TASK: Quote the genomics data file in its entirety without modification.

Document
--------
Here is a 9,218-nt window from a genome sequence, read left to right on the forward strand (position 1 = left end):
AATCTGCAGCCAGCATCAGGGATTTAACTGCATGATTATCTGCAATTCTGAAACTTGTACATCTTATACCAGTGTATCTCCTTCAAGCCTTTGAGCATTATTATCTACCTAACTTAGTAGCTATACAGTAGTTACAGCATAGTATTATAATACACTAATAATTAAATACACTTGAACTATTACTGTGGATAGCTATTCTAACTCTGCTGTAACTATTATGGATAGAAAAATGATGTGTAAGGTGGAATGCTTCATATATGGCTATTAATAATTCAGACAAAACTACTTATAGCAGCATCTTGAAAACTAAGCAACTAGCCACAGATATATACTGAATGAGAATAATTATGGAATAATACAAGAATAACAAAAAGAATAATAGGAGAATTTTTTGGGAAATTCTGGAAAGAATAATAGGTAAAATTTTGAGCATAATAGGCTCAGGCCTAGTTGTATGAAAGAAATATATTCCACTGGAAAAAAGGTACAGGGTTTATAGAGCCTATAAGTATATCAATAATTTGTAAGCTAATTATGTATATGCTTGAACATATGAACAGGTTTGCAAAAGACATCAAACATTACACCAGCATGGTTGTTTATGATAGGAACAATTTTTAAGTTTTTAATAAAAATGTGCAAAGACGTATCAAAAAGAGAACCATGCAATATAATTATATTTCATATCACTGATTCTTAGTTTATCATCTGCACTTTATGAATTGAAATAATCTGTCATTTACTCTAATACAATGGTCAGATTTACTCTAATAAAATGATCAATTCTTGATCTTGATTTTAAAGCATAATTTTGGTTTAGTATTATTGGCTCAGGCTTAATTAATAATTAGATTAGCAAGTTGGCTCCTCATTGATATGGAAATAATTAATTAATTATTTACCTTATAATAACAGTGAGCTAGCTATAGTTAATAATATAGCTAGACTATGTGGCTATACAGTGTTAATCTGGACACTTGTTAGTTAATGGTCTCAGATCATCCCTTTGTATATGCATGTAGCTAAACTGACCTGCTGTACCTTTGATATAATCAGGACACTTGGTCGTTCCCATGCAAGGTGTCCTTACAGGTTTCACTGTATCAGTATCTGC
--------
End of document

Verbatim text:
Here is a 9,218-nt window from a genome sequence, read left to right on the forward strand (position 1 = left end):
AATCTGCAGCCAGCATCAGGGATTTAACTGCATGATTATCTGCAATTCTGAAACTTGTACATCTTATACCAGTGTATCTCCTTCAAGCCTTTGAGCATTATTATCTACCTAACTTAGTAGCTATACAGTAGTTACAGCATAGTATTATAATACACTAATAATTAAATACACTTGAACTATTACTGTGGATAGCTATTCTAACTCTGCTGTAACTATTATGGATAGAAAAATGATGTGTAAGGTGGAATGCTTCATATATGGCTATTAATAATTCAGACAAAACTACTTATAGCAGCATCTTGAAAACTAAGCAACTAGCCACAGATATATACTGAATGAGAATAATTATGGAATAATACAAGAATAACAAAAAGAATAATAGGAGAATTTTTTGGGAAATTCTGGAAAGAATAATAGGTAAAATTTTGAGCATAATAGGCTCAGGCCTAGTTGTATGAAAGAAATATATTCCACTGGAAAAAAGGTACAGGGTTTATAGAGCCTATAAGTATATCAATAATTTGTAAGCTAATTATGTATATGCTTGAACATATGAACAGGTTTGCAAAAGACATCAAACATTACACCAGCATGGTTGTTTATGATAGGAACAATTTTTAAGTTTTTAATAAAAATGTGCAAAGACGTATCAAAAAGAGAACCATGCAATATAATTATATTTCATATCACTGATTCTTAGTTTATCATCTGCACTTTATGAATTGAAATAATCTGTCATTTACTCTAATACAATGGTCAGATTTACTCTAATAAAATGATCAATTCTTGATCTTGATTTTAAAGCATAATTTTGGTTTAGTATTATTGGCTCAGGCTTAATTAATAATTAGATTAGCAAGTTGGCTCCTCATTGATATGGAAATAATTAATTAATTATTTACCTTATAATAACAGTGAGCTAGCTATAGTTAATAATATAGCTAGACTATGTGGCTATACAGTGTTAATCTGGACACTTGTTAGTTAATGGTCTCAGATCATCCCTTTGTATATGCATGTAGCTAAACTGACCTGCTGTACCTTTGATATAATCAGGACACTTGGTCGTTCCCATGCAAGGTGTCCTTACAGGTTTCACTGTATCAGTATCTGC